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Title: Development of an efficient wastewater testing protocol for high-throughput country-wide SARS-CoV-2 monitoring
Authors: Mailepessov, Diyar
Arivalan, Sathish
Kong, Marcella
Griffiths, Jane
Low, Swee Ling
Chen, Hongjie
Hapuarachchi, Hapuarachchige Chanditha
Gu, Xiaoqiong
Lee, Wei Lin
Alm, Eric J.
Thompson, Janelle
Wuertz, Stefan
Gin, Karina
Ng, Lee Ching
Wong, Judith Chui Ching
Keywords: Engineering::Environmental engineering
Issue Date: 2022
Source: Mailepessov, D., Arivalan, S., Kong, M., Griffiths, J., Low, S. L., Chen, H., Hapuarachchi, H. C., Gu, X., Lee, W. L., Alm, E. J., Thompson, J., Wuertz, S., Gin, K., Ng, L. C. & Wong, J. C. C. (2022). Development of an efficient wastewater testing protocol for high-throughput country-wide SARS-CoV-2 monitoring. Science of the Total Environment, 826, 154024-.
Journal: Science of the Total Environment 
Abstract: Wastewater-based surveillance has been widely used as a non-intrusive tool to monitor population-level transmission of COVID-19. Although various approaches are available to concentrate viruses from wastewater samples, scalable methods remain limited. Here, we sought to identify and evaluate SARS-CoV-2 virus concentration protocols for high-throughput wastewater testing. A total of twelve protocols for polyethylene glycol (PEG) precipitation and four protocols for ultrafiltration-based approaches were evaluated across two phases. The first phase entailed an initial evaluation using a small sample set, while the second phase further evaluated five protocols using wastewater samples of varying SARS-CoV-2 concentrations. Permutations in the pre-concentration, virus concentration and RNA extraction steps were evaluated. Among PEG-based methods, SARS-CoV-2 virus recovery was optimal with 1) the removal of debris prior to processing, 2) 2 h to 24 h incubation with 8% PEG at 4 °C, 3) 4000 xg or 14,000 xg centrifugation, and 4) a column-based RNA extraction method, yielding virus recovery of 42.4-52.5%. Similarly, the optimal protocol for ultrafiltration included 1) the removal of debris prior to processing, 2) ultrafiltration, and 3) a column-based RNA extraction method, yielding a recovery of 38.2%. This study also revealed that SARS-CoV-2 RNA recovery for samples with higher virus concentration were less sensitive to changes in the PEG method, but permutations in the PEG protocol could significantly impact virus yields when wastewater samples with lower SARS-CoV-2 RNA were used. Although both PEG precipitation and ultrafiltration methods resulted in similar SARS-CoV-2 RNA recoveries, the former method is more cost-effective while the latter method provided operational efficiency as it required a shorter turn-around-time (PEG precipitation, 9-23 h; Ultrafiltration, 5 h). The decision on which method to adopt will thus depend on the use-case for wastewater testing, and the need for cost-effectiveness, sensitivity, operational feasibility and scalability.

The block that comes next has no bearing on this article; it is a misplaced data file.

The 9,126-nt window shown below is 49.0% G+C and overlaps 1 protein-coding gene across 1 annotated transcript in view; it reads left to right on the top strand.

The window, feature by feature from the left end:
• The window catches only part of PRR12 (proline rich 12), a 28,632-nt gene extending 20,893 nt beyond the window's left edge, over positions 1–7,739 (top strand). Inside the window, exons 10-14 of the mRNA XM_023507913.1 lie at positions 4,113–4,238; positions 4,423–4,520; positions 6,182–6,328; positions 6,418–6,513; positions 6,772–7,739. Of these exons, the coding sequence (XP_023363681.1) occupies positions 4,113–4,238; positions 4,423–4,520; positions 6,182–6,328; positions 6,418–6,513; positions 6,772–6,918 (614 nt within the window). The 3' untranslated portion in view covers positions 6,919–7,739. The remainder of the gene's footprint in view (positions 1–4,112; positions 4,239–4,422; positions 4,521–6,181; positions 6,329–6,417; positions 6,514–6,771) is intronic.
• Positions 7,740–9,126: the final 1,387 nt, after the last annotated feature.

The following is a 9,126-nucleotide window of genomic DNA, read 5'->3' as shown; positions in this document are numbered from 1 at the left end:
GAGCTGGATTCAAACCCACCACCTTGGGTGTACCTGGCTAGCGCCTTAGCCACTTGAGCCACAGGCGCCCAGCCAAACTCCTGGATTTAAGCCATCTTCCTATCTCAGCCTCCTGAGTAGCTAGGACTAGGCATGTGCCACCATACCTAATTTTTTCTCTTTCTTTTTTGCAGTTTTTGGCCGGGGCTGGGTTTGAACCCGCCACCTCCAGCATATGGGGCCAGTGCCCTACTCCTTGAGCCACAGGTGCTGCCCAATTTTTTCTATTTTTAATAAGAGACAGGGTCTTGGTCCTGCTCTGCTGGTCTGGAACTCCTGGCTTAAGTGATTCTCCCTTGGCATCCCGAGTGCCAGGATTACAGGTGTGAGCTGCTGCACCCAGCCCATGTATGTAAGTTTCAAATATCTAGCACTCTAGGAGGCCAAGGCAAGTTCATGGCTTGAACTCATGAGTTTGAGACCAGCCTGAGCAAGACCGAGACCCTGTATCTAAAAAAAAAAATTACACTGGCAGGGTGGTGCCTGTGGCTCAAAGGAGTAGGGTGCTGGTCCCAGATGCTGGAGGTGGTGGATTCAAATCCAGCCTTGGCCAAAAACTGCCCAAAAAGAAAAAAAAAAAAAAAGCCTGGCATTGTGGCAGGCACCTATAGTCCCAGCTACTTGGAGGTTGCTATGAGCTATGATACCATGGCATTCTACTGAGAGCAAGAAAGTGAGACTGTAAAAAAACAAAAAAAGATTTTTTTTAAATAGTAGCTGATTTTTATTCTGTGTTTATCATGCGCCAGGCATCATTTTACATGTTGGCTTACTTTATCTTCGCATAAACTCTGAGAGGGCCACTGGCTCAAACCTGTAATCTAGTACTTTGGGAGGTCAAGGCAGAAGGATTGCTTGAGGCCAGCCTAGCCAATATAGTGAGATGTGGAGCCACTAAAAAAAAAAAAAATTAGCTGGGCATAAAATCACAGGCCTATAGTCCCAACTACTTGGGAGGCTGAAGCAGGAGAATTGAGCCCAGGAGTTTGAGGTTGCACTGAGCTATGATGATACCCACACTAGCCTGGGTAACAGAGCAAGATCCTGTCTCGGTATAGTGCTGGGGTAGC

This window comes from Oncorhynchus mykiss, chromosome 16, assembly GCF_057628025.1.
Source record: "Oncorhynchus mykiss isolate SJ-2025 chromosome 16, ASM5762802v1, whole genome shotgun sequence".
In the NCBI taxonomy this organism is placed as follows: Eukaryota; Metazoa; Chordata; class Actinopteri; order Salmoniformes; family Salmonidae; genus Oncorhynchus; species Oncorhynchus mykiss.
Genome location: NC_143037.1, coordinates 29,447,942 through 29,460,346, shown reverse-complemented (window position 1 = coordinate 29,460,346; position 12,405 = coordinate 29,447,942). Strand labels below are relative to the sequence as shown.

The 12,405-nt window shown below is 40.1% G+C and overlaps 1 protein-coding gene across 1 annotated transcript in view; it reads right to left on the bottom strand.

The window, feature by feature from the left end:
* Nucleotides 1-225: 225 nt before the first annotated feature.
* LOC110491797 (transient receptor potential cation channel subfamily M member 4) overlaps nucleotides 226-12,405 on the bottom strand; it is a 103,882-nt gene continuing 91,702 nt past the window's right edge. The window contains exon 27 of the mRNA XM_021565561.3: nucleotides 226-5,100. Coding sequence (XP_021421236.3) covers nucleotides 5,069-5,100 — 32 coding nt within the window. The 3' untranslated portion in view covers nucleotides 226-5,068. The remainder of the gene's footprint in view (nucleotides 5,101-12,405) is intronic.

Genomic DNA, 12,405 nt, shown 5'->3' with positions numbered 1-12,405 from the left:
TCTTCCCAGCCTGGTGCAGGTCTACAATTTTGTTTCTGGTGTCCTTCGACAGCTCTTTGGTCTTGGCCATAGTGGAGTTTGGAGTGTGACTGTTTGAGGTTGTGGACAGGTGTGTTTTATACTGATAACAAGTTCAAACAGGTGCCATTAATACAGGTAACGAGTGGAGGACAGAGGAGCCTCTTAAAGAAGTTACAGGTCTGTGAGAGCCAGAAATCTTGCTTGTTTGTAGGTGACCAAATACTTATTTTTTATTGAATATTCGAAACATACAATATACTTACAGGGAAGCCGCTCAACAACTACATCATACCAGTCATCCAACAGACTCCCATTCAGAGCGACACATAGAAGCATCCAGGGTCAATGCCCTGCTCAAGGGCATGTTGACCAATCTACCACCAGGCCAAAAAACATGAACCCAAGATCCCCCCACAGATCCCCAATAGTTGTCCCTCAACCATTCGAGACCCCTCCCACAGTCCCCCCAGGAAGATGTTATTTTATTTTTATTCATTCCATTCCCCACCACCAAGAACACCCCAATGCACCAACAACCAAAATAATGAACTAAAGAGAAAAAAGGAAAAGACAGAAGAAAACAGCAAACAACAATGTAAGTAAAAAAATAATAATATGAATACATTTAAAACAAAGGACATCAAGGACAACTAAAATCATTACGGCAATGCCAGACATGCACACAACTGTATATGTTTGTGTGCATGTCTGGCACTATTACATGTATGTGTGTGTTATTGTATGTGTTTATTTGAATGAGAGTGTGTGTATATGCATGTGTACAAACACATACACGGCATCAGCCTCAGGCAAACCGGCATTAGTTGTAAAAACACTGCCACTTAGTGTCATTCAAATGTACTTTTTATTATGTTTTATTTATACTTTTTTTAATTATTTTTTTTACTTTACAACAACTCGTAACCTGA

ISSN: 0048-9697
DOI: 10.1016/j.scitotenv.2022.154024
Rights: © 2022 The Authors. Published by Elsevier B.V. This is an open access article under the CC BY-NC-ND license (
Fulltext Permission: open
Fulltext Availability: With Fulltext
Appears in Collections:ASE Journal Articles
CEE Journal Articles
SBS Journal Articles
SCELSE Journal Articles

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